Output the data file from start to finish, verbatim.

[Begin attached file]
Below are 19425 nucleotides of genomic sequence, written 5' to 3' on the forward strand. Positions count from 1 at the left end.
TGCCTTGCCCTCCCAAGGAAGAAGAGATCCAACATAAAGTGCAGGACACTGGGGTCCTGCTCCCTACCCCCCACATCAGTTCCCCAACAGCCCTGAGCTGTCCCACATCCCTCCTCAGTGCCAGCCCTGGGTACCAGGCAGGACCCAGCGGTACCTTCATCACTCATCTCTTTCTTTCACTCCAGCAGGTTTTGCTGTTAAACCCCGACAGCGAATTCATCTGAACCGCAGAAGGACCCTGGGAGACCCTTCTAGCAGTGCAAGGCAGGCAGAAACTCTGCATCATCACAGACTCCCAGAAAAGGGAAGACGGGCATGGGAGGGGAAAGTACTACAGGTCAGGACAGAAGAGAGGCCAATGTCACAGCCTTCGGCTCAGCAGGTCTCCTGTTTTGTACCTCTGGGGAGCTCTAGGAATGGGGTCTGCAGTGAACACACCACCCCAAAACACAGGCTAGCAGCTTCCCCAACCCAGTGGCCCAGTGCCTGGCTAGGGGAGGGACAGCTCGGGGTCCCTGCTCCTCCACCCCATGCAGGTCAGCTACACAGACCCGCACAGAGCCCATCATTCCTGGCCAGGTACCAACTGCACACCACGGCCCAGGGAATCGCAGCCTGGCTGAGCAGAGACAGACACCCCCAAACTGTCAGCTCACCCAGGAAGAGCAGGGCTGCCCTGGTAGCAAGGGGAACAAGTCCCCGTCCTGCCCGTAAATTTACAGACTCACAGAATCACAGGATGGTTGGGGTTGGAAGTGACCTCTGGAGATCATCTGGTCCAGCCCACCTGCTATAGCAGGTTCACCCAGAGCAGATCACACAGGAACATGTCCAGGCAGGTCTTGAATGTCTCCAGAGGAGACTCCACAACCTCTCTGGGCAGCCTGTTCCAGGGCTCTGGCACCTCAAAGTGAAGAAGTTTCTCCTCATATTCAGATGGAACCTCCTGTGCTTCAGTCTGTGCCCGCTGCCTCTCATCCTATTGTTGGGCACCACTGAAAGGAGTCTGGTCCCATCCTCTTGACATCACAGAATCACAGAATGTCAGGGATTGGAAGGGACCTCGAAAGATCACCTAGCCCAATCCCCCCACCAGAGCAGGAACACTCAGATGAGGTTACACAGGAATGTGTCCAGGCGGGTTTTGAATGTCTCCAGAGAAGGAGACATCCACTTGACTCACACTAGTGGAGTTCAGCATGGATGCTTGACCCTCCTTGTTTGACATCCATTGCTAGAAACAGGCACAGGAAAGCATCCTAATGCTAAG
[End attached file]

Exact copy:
Below are 19425 nucleotides of genomic sequence, written 5' to 3' on the forward strand. Positions count from 1 at the left end.
TGCCTTGCCCTCCCAAGGAAGAAGAGATCCAACATAAAGTGCAGGACACTGGGGTCCTGCTCCCTACCCCCCACATCAGTTCCCCAACAGCCCTGAGCTGTCCCACATCCCTCCTCAGTGCCAGCCCTGGGTACCAGGCAGGACCCAGCGGTACCTTCATCACTCATCTCTTTCTTTCACTCCAGCAGGTTTTGCTGTTAAACCCCGACAGCGAATTCATCTGAACCGCAGAAGGACCCTGGGAGACCCTTCTAGCAGTGCAAGGCAGGCAGAAACTCTGCATCATCACAGACTCCCAGAAAAGGGAAGACGGGCATGGGAGGGGAAAGTACTACAGGTCAGGACAGAAGAGAGGCCAATGTCACAGCCTTCGGCTCAGCAGGTCTCCTGTTTTGTACCTCTGGGGAGCTCTAGGAATGGGGTCTGCAGTGAACACACCACCCCAAAACACAGGCTAGCAGCTTCCCCAACCCAGTGGCCCAGTGCCTGGCTAGGGGAGGGACAGCTCGGGGTCCCTGCTCCTCCACCCCATGCAGGTCAGCTACACAGACCCGCACAGAGCCCATCATTCCTGGCCAGGTACCAACTGCACACCACGGCCCAGGGAATCGCAGCCTGGCTGAGCAGAGACAGACACCCCCAAACTGTCAGCTCACCCAGGAAGAGCAGGGCTGCCCTGGTAGCAAGGGGAACAAGTCCCCGTCCTGCCCGTAAATTTACAGACTCACAGAATCACAGGATGGTTGGGGTTGGAAGTGACCTCTGGAGATCATCTGGTCCAGCCCACCTGCTATAGCAGGTTCACCCAGAGCAGATCACACAGGAACATGTCCAGGCAGGTCTTGAATGTCTCCAGAGGAGACTCCACAACCTCTCTGGGCAGCCTGTTCCAGGGCTCTGGCACCTCAAAGTGAAGAAGTTTCTCCTCATATTCAGATGGAACCTCCTGTGCTTCAGTCTGTGCCCGCTGCCTCTCATCCTATTGTTGGGCACCACTGAAAGGAGTCTGGTCCCATCCTCTTGACATCACAGAATCACAGAATGTCAGGGATTGGAAGGGACCTCGAAAGATCACCTAGCCCAATCCCCCCACCAGAGCAGGAACACTCAGATGAGGTTACACAGGAATGTGTCCAGGCGGGTTTTGAATGTCTCCAGAGAAGGAGACATCCACTTGACTCACACTAGTGGAGTTCAGCATGGATGCTTGACCCTCCTTGTTTGACATCCATTGCTAGAAACAGGCACAGGAAAGCATCCTAATGCTAAG